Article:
Bradford sirens 'should be limited for sake of city's image'
A councillor has said emergency services should limit the use of sirens as they gave the impression of "a city gripped by lawlessness".
John Pennington, deputy leader of the Conservative group on Bradford City Council, said the sound was "noise pollution" and was getting worse.
Emergency services criticised his suggestion as "misguided".
Speaking to the BBC, councillor Pennington said he appreciated the importance of sirens but claimed their use impacted the "impression people get of a city".
He said: "We frequently see ambulances blasting sirens with no traffic in front of them. Why don't you just switch them off?
"It's a noise pollution we don't need as much of, there's an awful lot of it."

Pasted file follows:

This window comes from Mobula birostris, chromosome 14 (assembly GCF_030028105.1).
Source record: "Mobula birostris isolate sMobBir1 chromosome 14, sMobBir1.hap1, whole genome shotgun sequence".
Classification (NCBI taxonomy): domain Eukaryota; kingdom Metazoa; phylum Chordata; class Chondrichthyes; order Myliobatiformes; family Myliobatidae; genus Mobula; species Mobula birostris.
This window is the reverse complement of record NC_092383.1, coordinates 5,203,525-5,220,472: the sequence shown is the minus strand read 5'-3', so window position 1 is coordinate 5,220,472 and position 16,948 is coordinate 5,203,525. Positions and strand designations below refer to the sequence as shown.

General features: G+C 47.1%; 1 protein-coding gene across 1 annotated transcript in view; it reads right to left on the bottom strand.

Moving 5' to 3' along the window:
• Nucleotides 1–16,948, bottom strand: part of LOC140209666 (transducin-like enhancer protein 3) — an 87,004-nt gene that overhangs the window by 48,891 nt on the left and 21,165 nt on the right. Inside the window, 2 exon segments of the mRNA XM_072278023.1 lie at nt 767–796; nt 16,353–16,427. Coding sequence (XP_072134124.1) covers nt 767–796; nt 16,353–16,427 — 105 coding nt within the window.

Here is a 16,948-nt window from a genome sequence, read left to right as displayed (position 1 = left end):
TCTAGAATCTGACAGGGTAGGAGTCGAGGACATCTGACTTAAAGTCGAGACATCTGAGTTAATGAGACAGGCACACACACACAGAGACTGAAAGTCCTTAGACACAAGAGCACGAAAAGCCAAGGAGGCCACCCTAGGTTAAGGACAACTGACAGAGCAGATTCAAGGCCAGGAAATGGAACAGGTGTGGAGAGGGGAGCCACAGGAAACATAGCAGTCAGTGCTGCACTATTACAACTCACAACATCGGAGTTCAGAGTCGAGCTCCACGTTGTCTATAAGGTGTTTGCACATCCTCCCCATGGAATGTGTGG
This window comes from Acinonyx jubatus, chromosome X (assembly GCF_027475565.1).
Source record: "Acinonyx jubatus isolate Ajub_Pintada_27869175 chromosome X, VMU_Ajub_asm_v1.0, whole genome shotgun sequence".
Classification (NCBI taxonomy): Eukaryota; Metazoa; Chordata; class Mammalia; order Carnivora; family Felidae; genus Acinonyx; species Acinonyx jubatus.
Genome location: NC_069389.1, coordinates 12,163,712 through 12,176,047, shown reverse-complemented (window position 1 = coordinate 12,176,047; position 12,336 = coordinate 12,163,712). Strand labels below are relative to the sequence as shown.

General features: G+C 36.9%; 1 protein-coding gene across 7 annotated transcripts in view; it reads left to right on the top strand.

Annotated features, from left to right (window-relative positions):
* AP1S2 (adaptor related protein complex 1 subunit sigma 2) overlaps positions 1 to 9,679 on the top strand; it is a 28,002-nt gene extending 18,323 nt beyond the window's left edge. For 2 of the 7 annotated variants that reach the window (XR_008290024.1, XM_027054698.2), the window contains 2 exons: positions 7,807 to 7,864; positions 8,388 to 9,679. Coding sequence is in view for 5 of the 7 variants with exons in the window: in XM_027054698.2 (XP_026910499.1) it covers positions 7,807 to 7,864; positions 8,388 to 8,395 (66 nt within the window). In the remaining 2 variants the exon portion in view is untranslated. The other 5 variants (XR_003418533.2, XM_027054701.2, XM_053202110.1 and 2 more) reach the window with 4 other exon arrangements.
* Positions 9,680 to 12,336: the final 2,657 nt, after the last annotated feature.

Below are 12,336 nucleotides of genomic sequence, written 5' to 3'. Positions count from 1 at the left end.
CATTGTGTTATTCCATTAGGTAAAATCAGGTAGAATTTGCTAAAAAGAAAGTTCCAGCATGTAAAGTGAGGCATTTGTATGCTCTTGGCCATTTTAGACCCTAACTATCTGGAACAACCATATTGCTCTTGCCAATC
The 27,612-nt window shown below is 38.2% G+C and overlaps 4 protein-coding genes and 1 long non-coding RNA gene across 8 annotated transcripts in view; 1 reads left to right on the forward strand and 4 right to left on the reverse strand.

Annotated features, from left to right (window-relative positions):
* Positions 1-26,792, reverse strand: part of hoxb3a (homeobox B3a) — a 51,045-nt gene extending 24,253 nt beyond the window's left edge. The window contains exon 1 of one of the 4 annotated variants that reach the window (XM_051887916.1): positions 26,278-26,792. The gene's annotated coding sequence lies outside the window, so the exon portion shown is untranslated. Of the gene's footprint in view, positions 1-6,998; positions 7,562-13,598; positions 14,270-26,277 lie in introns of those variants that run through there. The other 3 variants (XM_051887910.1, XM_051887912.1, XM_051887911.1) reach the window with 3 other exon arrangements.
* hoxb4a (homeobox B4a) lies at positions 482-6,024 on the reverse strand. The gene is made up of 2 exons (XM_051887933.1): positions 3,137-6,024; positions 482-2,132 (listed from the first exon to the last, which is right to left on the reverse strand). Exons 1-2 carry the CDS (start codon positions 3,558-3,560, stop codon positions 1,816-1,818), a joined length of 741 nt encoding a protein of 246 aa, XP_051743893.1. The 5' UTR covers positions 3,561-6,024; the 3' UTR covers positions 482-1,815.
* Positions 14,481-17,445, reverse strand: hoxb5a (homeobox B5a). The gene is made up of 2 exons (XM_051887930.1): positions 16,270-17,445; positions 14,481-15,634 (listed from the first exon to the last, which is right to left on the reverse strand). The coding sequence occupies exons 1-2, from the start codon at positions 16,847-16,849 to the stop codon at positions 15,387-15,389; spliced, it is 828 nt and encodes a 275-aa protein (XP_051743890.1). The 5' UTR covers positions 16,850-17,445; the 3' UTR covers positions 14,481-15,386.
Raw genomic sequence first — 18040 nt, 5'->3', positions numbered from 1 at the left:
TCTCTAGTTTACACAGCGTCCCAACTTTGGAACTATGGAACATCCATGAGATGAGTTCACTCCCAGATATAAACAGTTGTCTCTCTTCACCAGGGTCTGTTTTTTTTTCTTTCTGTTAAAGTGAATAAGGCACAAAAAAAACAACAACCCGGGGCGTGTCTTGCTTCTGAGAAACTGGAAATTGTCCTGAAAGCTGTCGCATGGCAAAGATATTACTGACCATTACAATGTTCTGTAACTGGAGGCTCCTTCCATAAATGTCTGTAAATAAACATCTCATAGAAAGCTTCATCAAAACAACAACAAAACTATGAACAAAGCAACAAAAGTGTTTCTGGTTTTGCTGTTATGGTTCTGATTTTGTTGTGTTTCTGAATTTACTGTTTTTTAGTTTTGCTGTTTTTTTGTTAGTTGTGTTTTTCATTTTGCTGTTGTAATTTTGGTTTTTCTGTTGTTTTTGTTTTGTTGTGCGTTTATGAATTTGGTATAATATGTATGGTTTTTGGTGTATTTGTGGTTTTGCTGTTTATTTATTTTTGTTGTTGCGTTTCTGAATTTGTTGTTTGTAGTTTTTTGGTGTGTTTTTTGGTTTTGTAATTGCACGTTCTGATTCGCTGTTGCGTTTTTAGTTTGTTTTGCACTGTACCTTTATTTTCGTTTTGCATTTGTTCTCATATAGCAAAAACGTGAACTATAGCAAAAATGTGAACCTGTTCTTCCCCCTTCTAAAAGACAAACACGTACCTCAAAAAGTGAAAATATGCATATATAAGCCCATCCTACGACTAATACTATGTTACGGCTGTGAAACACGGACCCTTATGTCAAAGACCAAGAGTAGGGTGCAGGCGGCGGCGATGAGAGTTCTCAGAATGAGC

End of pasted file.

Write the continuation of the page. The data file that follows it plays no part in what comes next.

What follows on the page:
He added: "It doesn't present a good image of the city to people - subconsciously, people think 'what a horrible place', and it isn't."
Councillor's question to city council
In light of the endless sound of blue light sirens in the city centre, rightly or wrongly giving visitors the impression of a city gripped by lawlessness, would the leader of the council consider bringing pressure to bear on the services in question, for a more discreet approach where possible?
David Williams, West Yorkshire Fire Brigades Union secretary, described it as a "weak argument".
He said: "It doesn't mean that there's lawlessness, we often need to send several vehicles with sirens to a single incident.
"Minutes really do matter, and if it means putting a siren on and getting there thirty seconds quicker then that's a sacrifice people in a city have to deal with."
Nick Smart, West Yorkshire Police Federation chairman, said: "It's to get to the incident in the safest manner and it's there to warn people there's an emergency vehicle.
"I don't advocate turning off sirens for the sake of tourism."
The use of emergency service sirens is controlled by Regulation 99 of the Road Vehicles (Construction and Use) Regulations 1986.